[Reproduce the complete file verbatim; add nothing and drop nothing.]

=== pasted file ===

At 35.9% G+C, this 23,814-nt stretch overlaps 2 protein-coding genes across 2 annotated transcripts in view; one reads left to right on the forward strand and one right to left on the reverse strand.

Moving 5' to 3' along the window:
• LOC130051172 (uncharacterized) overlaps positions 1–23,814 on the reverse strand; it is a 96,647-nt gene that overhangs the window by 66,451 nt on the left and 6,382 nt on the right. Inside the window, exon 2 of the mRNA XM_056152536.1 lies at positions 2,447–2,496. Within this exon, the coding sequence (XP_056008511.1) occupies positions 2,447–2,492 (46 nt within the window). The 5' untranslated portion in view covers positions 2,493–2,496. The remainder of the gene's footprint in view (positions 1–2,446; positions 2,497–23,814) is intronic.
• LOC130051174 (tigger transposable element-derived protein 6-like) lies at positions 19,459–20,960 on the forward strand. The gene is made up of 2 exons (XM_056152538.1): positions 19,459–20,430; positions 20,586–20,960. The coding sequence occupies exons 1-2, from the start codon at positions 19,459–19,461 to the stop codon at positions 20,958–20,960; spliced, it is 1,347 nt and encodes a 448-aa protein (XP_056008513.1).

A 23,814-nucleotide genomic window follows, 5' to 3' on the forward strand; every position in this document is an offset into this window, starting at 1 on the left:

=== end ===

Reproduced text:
At 35.9% G+C, this 23,814-nt stretch overlaps 2 protein-coding genes across 2 annotated transcripts in view; one reads left to right on the forward strand and one right to left on the reverse strand.

Moving 5' to 3' along the window:
• LOC130051172 (uncharacterized) overlaps positions 1–23,814 on the reverse strand; it is a 96,647-nt gene that overhangs the window by 66,451 nt on the left and 6,382 nt on the right. Inside the window, exon 2 of the mRNA XM_056152536.1 lies at positions 2,447–2,496. Within this exon, the coding sequence (XP_056008511.1) occupies positions 2,447–2,492 (46 nt within the window). The 5' untranslated portion in view covers positions 2,493–2,496. The remainder of the gene's footprint in view (positions 1–2,446; positions 2,497–23,814) is intronic.
• LOC130051174 (tigger transposable element-derived protein 6-like) lies at positions 19,459–20,960 on the forward strand. The gene is made up of 2 exons (XM_056152538.1): positions 19,459–20,430; positions 20,586–20,960. The coding sequence occupies exons 1-2, from the start codon at positions 19,459–19,461 to the stop codon at positions 20,958–20,960; spliced, it is 1,347 nt and encodes a 448-aa protein (XP_056008513.1).

A 23,814-nucleotide genomic window follows, 5' to 3' on the forward strand; every position in this document is an offset into this window, starting at 1 on the left: